You are here  » Home   » Education

Learning to resume as lecturers sign new Sh6 billion deal to call off strike

By Lonah Kibet | Published Tue, March 14th 2017 at 00:00, Updated March 13th 2017 at 22:25 GMT +3
Universities Academic Staff Union (Uasu) Secretary General Constatine Wasonga (left) and Inter-Public Universities Councils Consultative Forum chairman Paul Kanyari (centre) during the signing a deal that ended the lecturers’ strike in Nairobi yesterday. [PHOTO: JENIPHER WACHIE/STANDARD]

Learning is expected to resume in all public universities this morning after lectures accepted Sh6 billion the Government offered them and called off their strike.

The award, contained in the 2013-2017 Collective Bargaining Agreement that was signed yesterday, will see the highest paid academic staff, a professor, take home Sh247,925 per month up from Sh211,000. A graduate assistant will be paid Sh77,550 up from Sh66,000.

The offer means lecturers get a 17.5 per cent increase in their basic salaries and a 3.9 per cent increase in house allowances.

However, lecturers at Maasai Mara University will receive lower increments because their salaries are already high.

Previous increments were taken into account for Maasai Mara to ensure uniformity in the agreed upon pay structure.

"The strike by public universities staff has officially been called off and we are asking our members to prepare to resume work at 8am tomorrow and teach students," said Universities Academic Staff Union (Uasu) Secretary General Constantine Wasonga.

Negotiations were stopped on several occasions as Uasu officials accused the Government of lacking the good will before yesterday's deal after a five-hour closed-door meeting.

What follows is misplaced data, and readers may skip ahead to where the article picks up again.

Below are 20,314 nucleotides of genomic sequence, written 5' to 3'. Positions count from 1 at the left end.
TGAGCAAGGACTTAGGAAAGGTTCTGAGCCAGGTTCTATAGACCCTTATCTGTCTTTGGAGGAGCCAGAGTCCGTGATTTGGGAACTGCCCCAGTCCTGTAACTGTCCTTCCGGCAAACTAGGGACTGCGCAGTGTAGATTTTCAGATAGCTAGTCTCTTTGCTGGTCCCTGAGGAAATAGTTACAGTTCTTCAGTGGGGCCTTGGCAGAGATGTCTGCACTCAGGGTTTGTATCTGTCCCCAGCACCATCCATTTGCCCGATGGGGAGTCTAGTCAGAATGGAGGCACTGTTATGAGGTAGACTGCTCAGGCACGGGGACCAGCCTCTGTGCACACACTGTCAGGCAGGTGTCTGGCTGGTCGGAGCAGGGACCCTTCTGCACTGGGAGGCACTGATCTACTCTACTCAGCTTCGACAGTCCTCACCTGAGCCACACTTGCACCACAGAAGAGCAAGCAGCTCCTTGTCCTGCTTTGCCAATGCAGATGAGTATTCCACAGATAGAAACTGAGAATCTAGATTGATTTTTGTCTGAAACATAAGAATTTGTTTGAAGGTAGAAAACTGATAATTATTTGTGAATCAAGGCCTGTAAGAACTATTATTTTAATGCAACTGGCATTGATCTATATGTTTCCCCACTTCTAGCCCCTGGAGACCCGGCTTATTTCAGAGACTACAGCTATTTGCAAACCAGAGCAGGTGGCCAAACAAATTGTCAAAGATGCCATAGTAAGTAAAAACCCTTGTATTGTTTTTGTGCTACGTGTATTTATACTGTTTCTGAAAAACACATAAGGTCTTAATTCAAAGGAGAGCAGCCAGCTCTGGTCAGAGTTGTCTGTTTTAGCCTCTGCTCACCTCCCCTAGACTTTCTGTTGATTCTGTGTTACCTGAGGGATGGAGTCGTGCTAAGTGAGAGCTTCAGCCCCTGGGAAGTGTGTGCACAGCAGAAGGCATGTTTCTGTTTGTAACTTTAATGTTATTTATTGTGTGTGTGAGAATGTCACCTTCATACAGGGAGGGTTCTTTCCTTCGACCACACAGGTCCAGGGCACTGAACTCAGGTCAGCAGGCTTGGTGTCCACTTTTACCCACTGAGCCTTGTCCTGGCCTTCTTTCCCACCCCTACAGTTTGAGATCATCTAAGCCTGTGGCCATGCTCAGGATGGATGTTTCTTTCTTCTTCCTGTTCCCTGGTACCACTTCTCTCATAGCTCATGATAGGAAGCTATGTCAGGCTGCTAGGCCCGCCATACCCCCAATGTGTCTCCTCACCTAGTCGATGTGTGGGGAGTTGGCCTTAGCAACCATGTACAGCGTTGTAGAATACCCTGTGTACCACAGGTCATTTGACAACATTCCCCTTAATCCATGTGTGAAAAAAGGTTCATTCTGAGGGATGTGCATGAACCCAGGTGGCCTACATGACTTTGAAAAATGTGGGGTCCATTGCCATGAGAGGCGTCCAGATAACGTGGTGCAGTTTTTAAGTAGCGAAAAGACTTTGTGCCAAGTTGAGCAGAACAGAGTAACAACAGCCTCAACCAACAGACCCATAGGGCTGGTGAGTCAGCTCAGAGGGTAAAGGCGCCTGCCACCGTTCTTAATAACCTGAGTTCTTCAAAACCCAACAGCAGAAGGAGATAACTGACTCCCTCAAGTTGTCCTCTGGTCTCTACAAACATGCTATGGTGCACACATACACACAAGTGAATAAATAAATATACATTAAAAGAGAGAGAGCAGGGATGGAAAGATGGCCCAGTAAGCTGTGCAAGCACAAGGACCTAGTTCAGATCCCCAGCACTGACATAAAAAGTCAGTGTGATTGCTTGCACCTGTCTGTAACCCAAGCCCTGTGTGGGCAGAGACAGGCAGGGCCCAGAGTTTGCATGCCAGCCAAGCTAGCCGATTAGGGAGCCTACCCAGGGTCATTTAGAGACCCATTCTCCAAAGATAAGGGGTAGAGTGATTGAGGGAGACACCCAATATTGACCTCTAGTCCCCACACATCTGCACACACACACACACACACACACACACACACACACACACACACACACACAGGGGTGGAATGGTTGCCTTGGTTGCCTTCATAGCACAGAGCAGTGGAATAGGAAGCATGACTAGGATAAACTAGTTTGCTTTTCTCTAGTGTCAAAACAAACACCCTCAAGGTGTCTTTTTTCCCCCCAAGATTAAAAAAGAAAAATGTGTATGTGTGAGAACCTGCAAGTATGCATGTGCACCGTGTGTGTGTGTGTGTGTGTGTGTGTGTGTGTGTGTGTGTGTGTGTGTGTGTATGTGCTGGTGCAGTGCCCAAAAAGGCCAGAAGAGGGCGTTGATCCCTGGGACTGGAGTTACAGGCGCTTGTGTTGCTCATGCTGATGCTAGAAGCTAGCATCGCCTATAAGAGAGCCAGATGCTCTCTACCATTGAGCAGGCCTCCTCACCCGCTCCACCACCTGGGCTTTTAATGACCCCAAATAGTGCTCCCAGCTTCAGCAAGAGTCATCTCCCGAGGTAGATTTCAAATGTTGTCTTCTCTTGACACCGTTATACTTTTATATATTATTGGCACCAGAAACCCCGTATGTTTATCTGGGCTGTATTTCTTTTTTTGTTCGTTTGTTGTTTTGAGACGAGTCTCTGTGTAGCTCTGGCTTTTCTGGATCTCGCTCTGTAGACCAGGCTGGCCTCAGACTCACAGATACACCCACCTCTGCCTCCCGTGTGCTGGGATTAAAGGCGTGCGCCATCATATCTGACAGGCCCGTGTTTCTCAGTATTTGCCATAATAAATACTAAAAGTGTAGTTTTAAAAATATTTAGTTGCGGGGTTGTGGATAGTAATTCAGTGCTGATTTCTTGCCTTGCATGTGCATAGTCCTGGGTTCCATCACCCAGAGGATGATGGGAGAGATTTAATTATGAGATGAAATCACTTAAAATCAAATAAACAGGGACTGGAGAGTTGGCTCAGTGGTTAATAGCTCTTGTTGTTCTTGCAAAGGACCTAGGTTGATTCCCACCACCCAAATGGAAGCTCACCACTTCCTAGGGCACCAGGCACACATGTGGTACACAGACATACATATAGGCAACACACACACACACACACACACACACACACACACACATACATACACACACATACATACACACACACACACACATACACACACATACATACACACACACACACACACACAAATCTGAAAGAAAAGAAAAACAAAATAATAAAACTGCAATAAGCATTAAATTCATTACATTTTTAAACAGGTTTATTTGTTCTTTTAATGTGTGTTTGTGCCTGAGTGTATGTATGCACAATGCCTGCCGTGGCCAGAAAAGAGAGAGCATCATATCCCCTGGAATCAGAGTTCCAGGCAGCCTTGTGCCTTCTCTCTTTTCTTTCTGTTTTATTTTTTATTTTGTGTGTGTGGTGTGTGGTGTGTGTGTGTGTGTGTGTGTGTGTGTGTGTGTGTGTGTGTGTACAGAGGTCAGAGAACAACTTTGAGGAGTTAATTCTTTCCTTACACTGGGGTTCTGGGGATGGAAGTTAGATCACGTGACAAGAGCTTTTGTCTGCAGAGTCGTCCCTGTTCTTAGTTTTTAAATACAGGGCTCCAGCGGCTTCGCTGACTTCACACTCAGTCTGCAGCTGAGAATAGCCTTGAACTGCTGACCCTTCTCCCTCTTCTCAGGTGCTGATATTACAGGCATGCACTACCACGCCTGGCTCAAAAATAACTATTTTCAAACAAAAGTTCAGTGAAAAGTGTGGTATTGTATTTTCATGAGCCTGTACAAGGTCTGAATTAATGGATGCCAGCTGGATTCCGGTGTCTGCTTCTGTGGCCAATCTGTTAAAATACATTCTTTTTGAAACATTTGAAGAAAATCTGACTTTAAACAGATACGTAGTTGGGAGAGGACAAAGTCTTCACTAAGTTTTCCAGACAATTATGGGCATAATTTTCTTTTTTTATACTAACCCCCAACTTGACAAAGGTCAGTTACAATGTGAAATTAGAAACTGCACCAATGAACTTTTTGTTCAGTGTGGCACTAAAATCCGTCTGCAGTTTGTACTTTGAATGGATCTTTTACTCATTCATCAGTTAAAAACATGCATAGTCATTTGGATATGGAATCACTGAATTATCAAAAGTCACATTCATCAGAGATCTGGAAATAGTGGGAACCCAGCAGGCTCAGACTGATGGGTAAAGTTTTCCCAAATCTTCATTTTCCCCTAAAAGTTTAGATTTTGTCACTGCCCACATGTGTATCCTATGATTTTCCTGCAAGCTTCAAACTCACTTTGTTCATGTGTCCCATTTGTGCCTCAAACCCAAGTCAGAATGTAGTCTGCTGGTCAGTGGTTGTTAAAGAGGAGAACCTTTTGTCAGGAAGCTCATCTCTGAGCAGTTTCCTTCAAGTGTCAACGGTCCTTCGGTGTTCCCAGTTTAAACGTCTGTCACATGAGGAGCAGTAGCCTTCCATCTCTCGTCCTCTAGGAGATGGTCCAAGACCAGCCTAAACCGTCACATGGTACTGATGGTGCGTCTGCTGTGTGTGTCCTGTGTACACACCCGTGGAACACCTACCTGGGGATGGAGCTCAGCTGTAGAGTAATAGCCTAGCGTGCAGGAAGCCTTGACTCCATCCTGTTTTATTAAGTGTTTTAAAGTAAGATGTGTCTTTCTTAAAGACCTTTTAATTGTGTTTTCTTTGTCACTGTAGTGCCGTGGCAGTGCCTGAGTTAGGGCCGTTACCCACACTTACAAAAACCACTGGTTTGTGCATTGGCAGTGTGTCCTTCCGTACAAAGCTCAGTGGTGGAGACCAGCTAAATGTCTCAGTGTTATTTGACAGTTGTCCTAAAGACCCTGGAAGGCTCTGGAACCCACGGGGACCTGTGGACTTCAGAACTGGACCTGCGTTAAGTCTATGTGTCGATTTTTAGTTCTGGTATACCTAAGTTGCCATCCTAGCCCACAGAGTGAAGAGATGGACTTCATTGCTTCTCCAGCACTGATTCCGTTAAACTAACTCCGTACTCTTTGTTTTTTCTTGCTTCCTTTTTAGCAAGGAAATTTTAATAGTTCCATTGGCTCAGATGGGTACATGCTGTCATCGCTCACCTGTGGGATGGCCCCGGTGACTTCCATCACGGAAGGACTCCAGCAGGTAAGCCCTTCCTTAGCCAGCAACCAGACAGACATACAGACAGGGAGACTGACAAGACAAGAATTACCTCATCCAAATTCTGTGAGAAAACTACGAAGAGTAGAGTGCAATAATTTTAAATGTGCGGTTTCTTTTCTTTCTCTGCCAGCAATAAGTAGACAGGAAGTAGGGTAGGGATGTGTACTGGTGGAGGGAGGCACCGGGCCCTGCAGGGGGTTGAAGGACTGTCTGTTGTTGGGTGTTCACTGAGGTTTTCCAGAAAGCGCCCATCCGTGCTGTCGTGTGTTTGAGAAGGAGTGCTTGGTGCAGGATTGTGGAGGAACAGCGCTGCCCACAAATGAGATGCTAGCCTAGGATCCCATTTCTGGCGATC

Inter-Public Universities Councils Consultative Forum (IPUCCF) chairperson Paul Kanyari called onstudents to resume classes this morning after the strike was called off.

"Students should resume tomorrow by 8am because lecturers are ready to teach," he said.

The lecturers together with other unions - Kenya Union of Domestic, Hotels, Educational iInstitutions, Hospital and Allied Workers and the Kenya University Staff Union - had been offered a Sh10 billion which they declined.

The lecturers rejected the offer because it sought to set aside close to Sh3 billion for pension and another percentage for the other unions, which would have left them with a paltry three per cent increment.

Yesterday's agreement brings to an end to a strike that has lasted for two months.

prevailing circumstances

"This means academic staff will benefit from arrears that have accrued over the quadrennium. We settled on the best possible deal under the prevailing circumstances," said Wasonga.

Lectures are expected to receive the adjusted pay before end of June to pave the way for negotiation of the next CBA.

IPUCCF and the government have also committed to immediately start new talks on the 2017-2021 CBA.

A Return to Work Formula was also signed to ensure universities do not victimise lecturers and union officials for participating in the industrial action.

Lecturers had been threatened with dismissal and others had missed their February salaries for taking in the strike.

"It has protected jobs, including for the members who are under contract. All disciplinary letters written during the pendency of the industrial action have been withdrawn and all outstanding salaries will be paid, including February salaries," assured the Secretary General.

He also called on the senates of the universities to work on new semester dates to ensure the time lost during the strike is recovered.

Prof Muturi Mberia, the Uasu vice chairman and co-chair of the negotiations committee, promised to rally the lecturers to work hard and recover the lost time.

"We thank the Government for signing the CBA with us. We are also aware that while we were away, some Vice Chancellors employed unqualified staff to teach our children. We will revoke the units they have taught and teach afresh because we are committed to giving our students quality education," Mberia said